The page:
%% 1. Introduction
%%
% Welcome to a beautiful subject!---the constructive approximation of
% functions. And welcome to a rather unusual book.
%
%%
% Approximation theory is an established field, and my aim is to teach you
% some of its most important ideas and results, centered on classical
% topics related to polynomials and rational functions. The style of this
% book, however, is quite different from what you will find elsewhere.
% Everything is illustrated computationally with the help of the Chebfun
% software package in Matlab, from Chebyshev interpolants to Lebesgue
% constants, from the Weierstrass approximation theorem to the Remez
% algorithm. Everything is practical and fast, so we will routinely
% compute polynomial interpolants or Gauss quadrature weights for tens of
% thousands of points. In fact, each chapter of this book is a single
% Matlab M-file, and the book has been produced by executing these files
% with the Matlab ``publish'' facility. The chapters come from M-files
% called |chap1.m|, $\kern -2pt\dots,$ |chap28.m| and you can download them
% and use them as templates to be modified for explorations of your own.
%%
% Beginners are welcome, and so are experts, who will find familiar topics
% approached from new angles and familiar conclusions turned on their
% heads. Indeed, the field of approximation theory came of age in an era of
% polynomials of degrees perhaps O(10). Now that O(1000) is easy and
% O(1,000,000) is not hard, different questions come to the fore. For
% example, we shall see that ``best'' approximants are hardly better than
% ``near-best'', though they are much harder to compute, and that, contrary
% to widespread misconceptions, numerical methods based on high-order
% polynomials can be extremely efficient and robust.
%%
%
% This is a book about approximation, not Chebfun, and for the most
% part we shall use Chebfun tools with little explanation. For information
% about Chebfun, see \verb|http://www.maths.ox.ac.uk/chebfun|.\ \ In the
% course of the book we shall use Chebfun overloads of the following Matlab
% functions, among others: \vspace{-1em}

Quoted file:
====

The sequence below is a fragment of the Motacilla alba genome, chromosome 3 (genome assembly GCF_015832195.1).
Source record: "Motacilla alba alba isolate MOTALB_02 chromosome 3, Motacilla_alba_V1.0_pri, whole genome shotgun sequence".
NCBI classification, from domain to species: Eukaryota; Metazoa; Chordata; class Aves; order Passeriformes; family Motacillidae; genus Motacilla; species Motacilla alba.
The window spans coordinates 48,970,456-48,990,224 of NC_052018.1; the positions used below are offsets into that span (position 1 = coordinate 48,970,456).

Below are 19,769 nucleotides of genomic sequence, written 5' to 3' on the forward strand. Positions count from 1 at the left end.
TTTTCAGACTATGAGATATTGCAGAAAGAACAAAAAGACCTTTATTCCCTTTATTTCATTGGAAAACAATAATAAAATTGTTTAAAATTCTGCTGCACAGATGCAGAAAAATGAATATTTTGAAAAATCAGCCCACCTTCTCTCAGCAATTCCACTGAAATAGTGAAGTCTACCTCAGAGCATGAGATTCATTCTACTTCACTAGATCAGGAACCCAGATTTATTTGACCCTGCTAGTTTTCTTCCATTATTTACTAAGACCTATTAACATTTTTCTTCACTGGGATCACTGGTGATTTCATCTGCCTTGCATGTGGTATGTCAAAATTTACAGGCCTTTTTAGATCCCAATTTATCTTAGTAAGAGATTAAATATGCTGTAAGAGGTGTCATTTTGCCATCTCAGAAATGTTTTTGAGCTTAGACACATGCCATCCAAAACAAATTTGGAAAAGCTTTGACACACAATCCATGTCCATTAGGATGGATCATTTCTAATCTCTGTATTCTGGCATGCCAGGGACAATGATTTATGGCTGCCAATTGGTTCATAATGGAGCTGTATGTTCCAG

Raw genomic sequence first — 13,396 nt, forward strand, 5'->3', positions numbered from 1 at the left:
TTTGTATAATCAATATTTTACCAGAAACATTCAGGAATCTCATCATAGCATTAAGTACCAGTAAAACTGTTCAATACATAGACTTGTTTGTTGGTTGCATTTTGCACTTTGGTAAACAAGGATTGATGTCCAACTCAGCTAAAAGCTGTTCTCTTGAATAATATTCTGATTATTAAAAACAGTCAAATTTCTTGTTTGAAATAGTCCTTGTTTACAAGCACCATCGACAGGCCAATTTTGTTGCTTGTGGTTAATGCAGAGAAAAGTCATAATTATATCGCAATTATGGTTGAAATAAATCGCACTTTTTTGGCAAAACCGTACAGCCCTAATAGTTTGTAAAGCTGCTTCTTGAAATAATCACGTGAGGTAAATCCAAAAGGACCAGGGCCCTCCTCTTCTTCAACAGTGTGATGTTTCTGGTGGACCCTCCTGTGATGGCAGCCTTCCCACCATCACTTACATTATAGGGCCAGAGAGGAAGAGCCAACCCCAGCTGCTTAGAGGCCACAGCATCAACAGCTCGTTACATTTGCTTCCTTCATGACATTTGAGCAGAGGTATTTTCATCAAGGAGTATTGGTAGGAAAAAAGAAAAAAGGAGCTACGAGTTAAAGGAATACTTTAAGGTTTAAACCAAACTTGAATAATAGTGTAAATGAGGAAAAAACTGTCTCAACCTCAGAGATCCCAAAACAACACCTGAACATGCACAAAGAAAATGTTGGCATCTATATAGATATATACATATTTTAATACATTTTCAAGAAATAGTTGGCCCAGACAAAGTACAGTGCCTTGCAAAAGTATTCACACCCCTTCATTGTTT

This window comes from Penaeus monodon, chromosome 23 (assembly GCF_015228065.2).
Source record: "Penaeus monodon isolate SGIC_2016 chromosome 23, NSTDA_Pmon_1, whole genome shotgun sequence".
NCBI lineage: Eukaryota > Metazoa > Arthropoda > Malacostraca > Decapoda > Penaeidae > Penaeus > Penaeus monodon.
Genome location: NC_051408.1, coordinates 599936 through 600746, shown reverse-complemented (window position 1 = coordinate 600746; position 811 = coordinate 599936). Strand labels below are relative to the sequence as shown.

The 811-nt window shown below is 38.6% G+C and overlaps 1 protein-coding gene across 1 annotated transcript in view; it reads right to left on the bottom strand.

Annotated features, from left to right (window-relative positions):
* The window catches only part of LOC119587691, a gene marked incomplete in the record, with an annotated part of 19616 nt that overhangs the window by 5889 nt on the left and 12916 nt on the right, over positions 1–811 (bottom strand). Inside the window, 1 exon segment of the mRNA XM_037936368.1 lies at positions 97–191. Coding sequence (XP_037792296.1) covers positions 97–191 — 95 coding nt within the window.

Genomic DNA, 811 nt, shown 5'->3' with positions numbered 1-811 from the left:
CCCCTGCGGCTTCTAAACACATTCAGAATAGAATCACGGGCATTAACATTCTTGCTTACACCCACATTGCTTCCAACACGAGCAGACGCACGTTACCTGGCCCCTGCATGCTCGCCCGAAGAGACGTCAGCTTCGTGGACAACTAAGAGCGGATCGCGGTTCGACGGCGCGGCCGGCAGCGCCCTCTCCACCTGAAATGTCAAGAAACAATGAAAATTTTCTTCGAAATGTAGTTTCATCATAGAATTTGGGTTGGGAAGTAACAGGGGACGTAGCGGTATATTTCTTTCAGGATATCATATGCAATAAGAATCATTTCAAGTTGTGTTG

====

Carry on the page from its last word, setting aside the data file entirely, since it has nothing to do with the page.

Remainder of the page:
%
%%
% CONV, CUMSUM, DIFF, INTERP1, NORM, POLY, POLYFIT, ROOTS, SPLINE
%%
% \noindent
% as well as additional Chebfun commands such as
% \vspace{-1em}
%
%%
% CF, CHEBELLIPSEPLOT, CHEBPADE, CHEBPOLY, CHEBPTS,
% LEBESGUE, LEGPOLY, LEGPTS, PADEAPPROX,
% RATINTERP, REMEZ.
%%
% There are quite a number of excellent books on approximation theory.
% Three classics are [Cheney 1966], [Davis 1975], and [Meinardus 1967], and
% a slightly more recent computationally oriented classic is [Powell 1981].
% Perhaps the first approximation theory text was [Borel 1905].
%%
% A good deal of my emphasis will be on ideas related to Chebyshev points
% and polynomials, whose origins go back more than a century to
% mathematicians including Chebyshev (1821--1894), de la $\hbox{Vall\'ee}$
% Poussin (1866--1962), Bernstein (1880--1968), and Jackson (1888--1946).
% In the computer era, some of the early figures who developed ``Chebyshev
% technology,'' in approximately chronological order, were Lanczos,
% Clenshaw, Good, Fox, Elliott, Mason, Orszag, Paszkowski,
% and V. I. Lebedev. Five
% books on Chebyshev polynomials are by Snyder [1966], Paszkowski [1975],
% Fox and Parker [1968], Rivlin
% [1990], and Mason and Handscomb [2003]. One reason we emphasize Chebyshev
% technology so much is that in practice, for working with functions on
% intervals, these methods are unbeatable. For example, we shall see in
% Chapter 16 that the difference in approximation power between Chebyshev
% and ``optimal'' interpolation points is utterly negligible. Another
% reason is that if you know the Chebyshev material well, this is the best
% possible foundation for work on other approximation topics, and for
% understanding the links with Fourier analysis.
%%
% My style is conversational, but that doesn't mean the material is all
% elementary. The book aims to be more readable than most, and the
% numerical experiments help achieve this. At the same time, theorems are
% stated and proofs are given, often rather tersely, without all the
% details spelled out. It is assumed that the reader is comfortable with
% rigorous mathematical arguments and familiar with ideas like continuous
% functions on compact sets, Lipschitz continuity, contour integrals in the
% complex plane, and norms of operators. If you are a student, I hope you
% are an advanced undergraduate or graduate who has taken courses in
% numerical analysis and complex analysis. If you are a seasoned
% mathematician, I hope you are also a Matlab user.
%%
% Each chapter has a collection of exercises, which span a wide range from
% mathematical theory to Chebfun-based numerical experimentation. Please do